We are running a lot of our API endpoints and websites running node.js hosted on Windows Azure as Azure WebSites. A while back Microsoft introduced a pretty nifty feature called deployment slots.
Deployment slots – what are they
First of a little caveat: you have to be in standard mode to use the feature, free mode woun’t fly. So let’s say you create an Azure website. From that website you can then create one or many deployment slots. These slots are like a copy of the original site but with its on config and (in our case) local git repo.
And badabing you have your deployment slot. You can see it in the portal if you hit the little expander arrow to fold it out:
Or by using the command line tools (preferably powershell if you’re on windows, I’m on mac now so I use the cross-platform tools) and there you can see the deployment slot as well using the “azure site list” command (the first time using the tools you have to do a pubSettings-file dance).
We got a deployment slot – now what?
So what we usally do is to make sure the slot (stage in my example) has a local repository. In our case we use git.
Then set up your deploy to production push to push to that local repo on the deployment slot. We use TeamCity and have set it up so it pushes to the stage slots every production build.
Then you can surf, connect your api-client or whatever to the stage url (api-web-stage.azurewebsites.net in my example) and test it out and make sure it all works.
Each slot has it’s own version of the config such as app settings. This is awesome when you want to introduce some new config of change an existing value and make sure it works in production-stage before you deploy it. When you create a deployment slot you can chose to copy the config from the original website but after that they are detatced from each other.
And to view the slot by using the —slot parameter: ”azure site appsettings list —slot stage api-web”
Awesome feature but bare in mind, it’s entierly up to you to keep the configs in sync!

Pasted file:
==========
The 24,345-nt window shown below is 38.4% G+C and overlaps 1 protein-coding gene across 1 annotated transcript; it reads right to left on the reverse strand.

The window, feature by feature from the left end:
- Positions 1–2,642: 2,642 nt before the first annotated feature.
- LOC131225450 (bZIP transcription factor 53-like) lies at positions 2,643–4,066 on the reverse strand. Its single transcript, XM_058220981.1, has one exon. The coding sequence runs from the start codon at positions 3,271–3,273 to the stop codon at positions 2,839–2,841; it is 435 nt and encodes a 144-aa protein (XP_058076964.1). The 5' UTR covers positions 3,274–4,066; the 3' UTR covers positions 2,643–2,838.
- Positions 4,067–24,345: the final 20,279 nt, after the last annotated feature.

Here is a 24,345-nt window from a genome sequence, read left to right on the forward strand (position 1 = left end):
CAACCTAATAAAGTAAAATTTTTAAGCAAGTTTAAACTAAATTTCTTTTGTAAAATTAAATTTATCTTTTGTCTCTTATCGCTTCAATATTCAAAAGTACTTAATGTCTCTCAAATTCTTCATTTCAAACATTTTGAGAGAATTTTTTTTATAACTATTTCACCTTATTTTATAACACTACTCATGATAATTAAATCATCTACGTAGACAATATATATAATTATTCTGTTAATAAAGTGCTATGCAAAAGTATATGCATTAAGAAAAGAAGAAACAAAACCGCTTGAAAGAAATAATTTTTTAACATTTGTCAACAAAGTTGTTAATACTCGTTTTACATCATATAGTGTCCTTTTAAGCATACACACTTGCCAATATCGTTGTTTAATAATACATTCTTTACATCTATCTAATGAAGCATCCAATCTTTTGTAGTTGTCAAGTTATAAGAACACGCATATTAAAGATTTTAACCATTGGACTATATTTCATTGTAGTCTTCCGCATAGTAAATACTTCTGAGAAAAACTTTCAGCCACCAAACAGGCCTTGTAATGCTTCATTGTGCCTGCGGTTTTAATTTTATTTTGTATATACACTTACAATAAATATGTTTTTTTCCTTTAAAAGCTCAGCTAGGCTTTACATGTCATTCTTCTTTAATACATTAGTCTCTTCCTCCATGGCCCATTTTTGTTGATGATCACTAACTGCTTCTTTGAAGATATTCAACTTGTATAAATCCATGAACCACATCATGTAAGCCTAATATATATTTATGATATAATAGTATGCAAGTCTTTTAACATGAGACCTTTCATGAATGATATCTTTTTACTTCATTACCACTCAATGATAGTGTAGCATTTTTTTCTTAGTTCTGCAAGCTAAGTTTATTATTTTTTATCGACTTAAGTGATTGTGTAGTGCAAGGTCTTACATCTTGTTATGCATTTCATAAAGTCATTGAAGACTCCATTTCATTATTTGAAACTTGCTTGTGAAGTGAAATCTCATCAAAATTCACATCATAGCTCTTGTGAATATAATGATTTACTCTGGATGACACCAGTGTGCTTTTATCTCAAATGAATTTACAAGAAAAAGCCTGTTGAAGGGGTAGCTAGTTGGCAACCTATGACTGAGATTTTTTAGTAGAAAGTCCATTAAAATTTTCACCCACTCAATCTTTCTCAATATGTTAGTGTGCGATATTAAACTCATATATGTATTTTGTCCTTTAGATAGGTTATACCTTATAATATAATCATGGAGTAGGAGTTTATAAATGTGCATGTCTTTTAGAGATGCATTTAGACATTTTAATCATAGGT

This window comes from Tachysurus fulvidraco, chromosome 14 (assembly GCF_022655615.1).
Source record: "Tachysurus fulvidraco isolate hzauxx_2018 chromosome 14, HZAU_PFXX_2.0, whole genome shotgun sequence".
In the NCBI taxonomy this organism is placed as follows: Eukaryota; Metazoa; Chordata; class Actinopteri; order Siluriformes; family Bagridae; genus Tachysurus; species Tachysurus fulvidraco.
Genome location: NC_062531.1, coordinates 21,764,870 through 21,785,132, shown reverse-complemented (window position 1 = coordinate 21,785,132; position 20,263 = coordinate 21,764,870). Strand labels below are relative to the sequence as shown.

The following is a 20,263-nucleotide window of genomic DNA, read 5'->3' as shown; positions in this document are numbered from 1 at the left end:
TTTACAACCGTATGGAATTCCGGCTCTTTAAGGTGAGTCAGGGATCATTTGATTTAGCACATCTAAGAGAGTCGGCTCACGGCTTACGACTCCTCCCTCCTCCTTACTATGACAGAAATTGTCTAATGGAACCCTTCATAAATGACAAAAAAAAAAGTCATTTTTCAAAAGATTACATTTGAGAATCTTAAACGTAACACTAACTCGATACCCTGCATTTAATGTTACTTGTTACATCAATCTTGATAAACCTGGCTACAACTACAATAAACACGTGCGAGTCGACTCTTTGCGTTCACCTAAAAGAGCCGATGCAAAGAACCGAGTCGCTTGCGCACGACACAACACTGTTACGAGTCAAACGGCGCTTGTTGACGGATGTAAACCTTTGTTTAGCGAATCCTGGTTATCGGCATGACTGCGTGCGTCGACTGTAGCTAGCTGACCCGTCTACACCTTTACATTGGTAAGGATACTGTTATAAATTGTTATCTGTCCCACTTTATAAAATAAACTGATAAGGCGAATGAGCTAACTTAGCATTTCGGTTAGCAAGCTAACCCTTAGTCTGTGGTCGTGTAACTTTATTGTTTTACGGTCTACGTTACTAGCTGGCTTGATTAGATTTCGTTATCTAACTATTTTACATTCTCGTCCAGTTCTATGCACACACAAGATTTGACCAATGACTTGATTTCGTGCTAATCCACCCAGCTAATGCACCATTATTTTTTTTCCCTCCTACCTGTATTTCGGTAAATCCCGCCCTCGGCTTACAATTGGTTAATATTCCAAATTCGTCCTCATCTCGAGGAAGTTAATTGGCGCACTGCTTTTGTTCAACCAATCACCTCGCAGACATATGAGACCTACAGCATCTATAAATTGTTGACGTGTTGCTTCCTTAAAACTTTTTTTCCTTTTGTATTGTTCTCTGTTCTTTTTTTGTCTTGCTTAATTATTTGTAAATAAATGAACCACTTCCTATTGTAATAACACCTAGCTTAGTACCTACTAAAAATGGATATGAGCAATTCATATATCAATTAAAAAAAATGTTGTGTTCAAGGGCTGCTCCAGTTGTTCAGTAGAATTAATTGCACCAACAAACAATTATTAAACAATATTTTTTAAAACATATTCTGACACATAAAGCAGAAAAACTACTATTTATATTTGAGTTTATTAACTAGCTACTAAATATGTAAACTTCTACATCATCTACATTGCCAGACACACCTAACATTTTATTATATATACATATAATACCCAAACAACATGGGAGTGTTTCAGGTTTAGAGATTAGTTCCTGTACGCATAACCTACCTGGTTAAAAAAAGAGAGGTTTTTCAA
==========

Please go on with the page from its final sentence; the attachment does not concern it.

A little example. You introduce a new database and add it’s connection-string to the config of the stage-slot. All is fine and you swap the stage slot into production. Then you discover a small spelling error. You decide to roll forward so you fix it, deploy to the stage slot and swap that out to production. What just happened? You just swapped back the old config, missing the new connection string, into production with the code that expects it. So keep your config in sync :).
Or you could use the command line tools once again.
But wait what happened? I didn’t work did it! So after digging around the source on github for a while i realized I was running azure-cli 0.8.3 and I updated it to 0.8.5 (using nom update -g) and viola “azure site swap api-web stage” works!
Working with deployment slots for a little while we’ve learnt a few things that might be of balue to others.
First I only created a local repository for the stage-slot, the thought being that we would never deploy to the production slot. The thing that bugged me big time with that solution was that I could not see which deployment (git checkin / sha) that was running i production. I had to look in the stage slot to see which deployment was running there and not in production. So we added a local repository to the production slot just to get visibility.
DNS for stage
I found it nice to put upp DNS entries for the stageing slot as well. That’s of course only applicable if you’re running on a custom domain. So for www.mysite.com (production slot) I put up stage.mysite.com (stage slot) for easy testing an communication with the rest of the company.
All-n-all I gotta give deployment slots two thumbs up! It’s a really neat feature for drama-less deployments and rollbacks if something breaks.